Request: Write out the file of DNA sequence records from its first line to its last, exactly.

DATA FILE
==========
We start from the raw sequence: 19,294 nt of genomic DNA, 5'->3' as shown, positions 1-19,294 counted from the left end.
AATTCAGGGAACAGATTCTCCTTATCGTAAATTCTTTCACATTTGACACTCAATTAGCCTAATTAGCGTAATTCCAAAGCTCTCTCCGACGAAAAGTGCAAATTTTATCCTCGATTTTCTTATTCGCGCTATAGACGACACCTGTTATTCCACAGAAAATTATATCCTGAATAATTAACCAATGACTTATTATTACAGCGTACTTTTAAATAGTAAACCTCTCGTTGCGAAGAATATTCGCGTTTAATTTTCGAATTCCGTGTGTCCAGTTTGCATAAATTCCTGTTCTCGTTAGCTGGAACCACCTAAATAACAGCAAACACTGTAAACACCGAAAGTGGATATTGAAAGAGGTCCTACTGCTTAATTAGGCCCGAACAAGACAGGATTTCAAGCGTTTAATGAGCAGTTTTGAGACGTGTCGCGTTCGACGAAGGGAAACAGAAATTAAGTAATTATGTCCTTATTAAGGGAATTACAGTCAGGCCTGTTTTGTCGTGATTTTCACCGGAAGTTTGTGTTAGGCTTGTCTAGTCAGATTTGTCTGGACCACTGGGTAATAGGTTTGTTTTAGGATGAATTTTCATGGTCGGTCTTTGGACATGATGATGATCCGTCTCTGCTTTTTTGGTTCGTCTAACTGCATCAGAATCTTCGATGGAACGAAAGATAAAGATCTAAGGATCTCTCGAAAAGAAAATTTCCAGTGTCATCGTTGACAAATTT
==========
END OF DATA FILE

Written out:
We start from the raw sequence: 19,294 nt of genomic DNA, 5'->3' as shown, positions 1-19,294 counted from the left end.
AATTCAGGGAACAGATTCTCCTTATCGTAAATTCTTTCACATTTGACACTCAATTAGCCTAATTAGCGTAATTCCAAAGCTCTCTCCGACGAAAAGTGCAAATTTTATCCTCGATTTTCTTATTCGCGCTATAGACGACACCTGTTATTCCACAGAAAATTATATCCTGAATAATTAACCAATGACTTATTATTACAGCGTACTTTTAAATAGTAAACCTCTCGTTGCGAAGAATATTCGCGTTTAATTTTCGAATTCCGTGTGTCCAGTTTGCATAAATTCCTGTTCTCGTTAGCTGGAACCACCTAAATAACAGCAAACACTGTAAACACCGAAAGTGGATATTGAAAGAGGTCCTACTGCTTAATTAGGCCCGAACAAGACAGGATTTCAAGCGTTTAATGAGCAGTTTTGAGACGTGTCGCGTTCGACGAAGGGAAACAGAAATTAAGTAATTATGTCCTTATTAAGGGAATTACAGTCAGGCCTGTTTTGTCGTGATTTTCACCGGAAGTTTGTGTTAGGCTTGTCTAGTCAGATTTGTCTGGACCACTGGGTAATAGGTTTGTTTTAGGATGAATTTTCATGGTCGGTCTTTGGACATGATGATGATCCGTCTCTGCTTTTTTGGTTCGTCTAACTGCATCAGAATCTTCGATGGAACGAAAGATAAAGATCTAAGGATCTCTCGAAAAGAAAATTTCCAGTGTCATCGTTGACAAATTT